Additionally, I am proud to carry the Kent, Surrey & Sussex Air Ambulance logo. This is an opportunity to give a little back and promote this fantastic charity at no cost to them.  The association with the Air Ambulance is via Garry Hooton one of the L7C’s ARs and currently part of the AR9. Garry kindly helped me to build the Academy car and will join me for each of the races. I thought this would be a nice gesture as Garry’s wife is the Marketing & Communications Director for the charity, plus we spend lots of time blatting around these counties!

The next step was to bring the graphical representation of the car to life. Here I was able to save money by using some of my other skills and equipment, vinyl design, cutting and application. When I built the car, I wrapped the car in white vinyl as this would give me a great canvas for adding sponsorship. Onto this I added individually-cut pieces of vinyl to recreate the design of the SOAR go-kart, then added the Caterham championship decals - it now looks like a proper racing car!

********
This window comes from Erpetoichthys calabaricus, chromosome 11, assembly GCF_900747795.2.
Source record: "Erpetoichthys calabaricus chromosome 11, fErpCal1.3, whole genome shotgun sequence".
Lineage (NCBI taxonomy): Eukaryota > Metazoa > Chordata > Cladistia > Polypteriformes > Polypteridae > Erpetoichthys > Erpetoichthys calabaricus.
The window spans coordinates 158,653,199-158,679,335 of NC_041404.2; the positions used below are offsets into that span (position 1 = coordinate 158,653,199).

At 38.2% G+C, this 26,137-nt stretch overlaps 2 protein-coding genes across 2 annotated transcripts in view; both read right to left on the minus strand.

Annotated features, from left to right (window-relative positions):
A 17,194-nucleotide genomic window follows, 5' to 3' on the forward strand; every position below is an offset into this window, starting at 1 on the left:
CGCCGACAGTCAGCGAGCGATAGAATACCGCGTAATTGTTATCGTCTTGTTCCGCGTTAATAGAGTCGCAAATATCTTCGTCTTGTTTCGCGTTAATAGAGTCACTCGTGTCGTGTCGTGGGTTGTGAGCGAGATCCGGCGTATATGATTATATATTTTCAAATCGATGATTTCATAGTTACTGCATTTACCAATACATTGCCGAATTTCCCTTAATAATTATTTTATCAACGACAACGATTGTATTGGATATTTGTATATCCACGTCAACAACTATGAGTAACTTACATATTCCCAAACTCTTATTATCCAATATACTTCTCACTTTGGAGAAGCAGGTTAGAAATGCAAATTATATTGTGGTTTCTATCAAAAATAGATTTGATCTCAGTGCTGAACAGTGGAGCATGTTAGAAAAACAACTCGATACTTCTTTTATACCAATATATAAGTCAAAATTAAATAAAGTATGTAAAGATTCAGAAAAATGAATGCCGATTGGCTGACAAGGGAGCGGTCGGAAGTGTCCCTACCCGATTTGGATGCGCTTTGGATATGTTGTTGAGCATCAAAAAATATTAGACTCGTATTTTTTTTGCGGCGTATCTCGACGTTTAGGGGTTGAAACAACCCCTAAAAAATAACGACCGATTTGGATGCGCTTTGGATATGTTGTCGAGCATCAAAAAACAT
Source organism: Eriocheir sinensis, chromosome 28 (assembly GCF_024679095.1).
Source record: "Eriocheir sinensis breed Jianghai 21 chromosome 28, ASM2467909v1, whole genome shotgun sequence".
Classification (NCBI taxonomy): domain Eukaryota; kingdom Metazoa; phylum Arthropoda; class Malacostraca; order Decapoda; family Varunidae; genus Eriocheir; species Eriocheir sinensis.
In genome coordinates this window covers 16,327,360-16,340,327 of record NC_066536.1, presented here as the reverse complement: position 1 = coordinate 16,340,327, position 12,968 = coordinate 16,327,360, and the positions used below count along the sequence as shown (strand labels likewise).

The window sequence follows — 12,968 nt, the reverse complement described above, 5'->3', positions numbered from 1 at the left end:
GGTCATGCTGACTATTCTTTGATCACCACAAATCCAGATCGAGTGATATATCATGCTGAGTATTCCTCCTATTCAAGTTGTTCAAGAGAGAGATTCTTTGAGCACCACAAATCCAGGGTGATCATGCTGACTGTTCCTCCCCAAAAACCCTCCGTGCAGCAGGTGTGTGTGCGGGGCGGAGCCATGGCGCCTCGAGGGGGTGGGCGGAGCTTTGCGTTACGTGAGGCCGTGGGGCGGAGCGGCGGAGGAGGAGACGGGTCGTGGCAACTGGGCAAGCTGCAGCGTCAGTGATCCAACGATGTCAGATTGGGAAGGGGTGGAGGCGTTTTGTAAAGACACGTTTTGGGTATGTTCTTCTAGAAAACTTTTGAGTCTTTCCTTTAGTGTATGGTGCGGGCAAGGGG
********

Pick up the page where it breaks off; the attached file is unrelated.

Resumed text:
By thinking creatively and using some of the computer skills I have such as PowerPoint, Photoshop and Illustrator, combined with the time to apply the vinyl, being prepared to have sponsorship on my car and the willingness to share the excitement of a track day or two, I was able to secure the funds I required to race. As stated in my first article, I was prepared to make sacrifices to be able to enjoy a season of motorsport.

 

Founded in November 1989, Air Ambulance Kent Surrey Sussex (AAKSS) is the UK’s busiest and one of the world’s leading Helicopter Emergency Medical Services.

Its highly-skilled medical teams utilise state-of-the-art helicopters, emergency response vehicles, innovative technology and cutting-edge medical equipment and techniques to provide world-class, pre-hospital emergency medical treatment.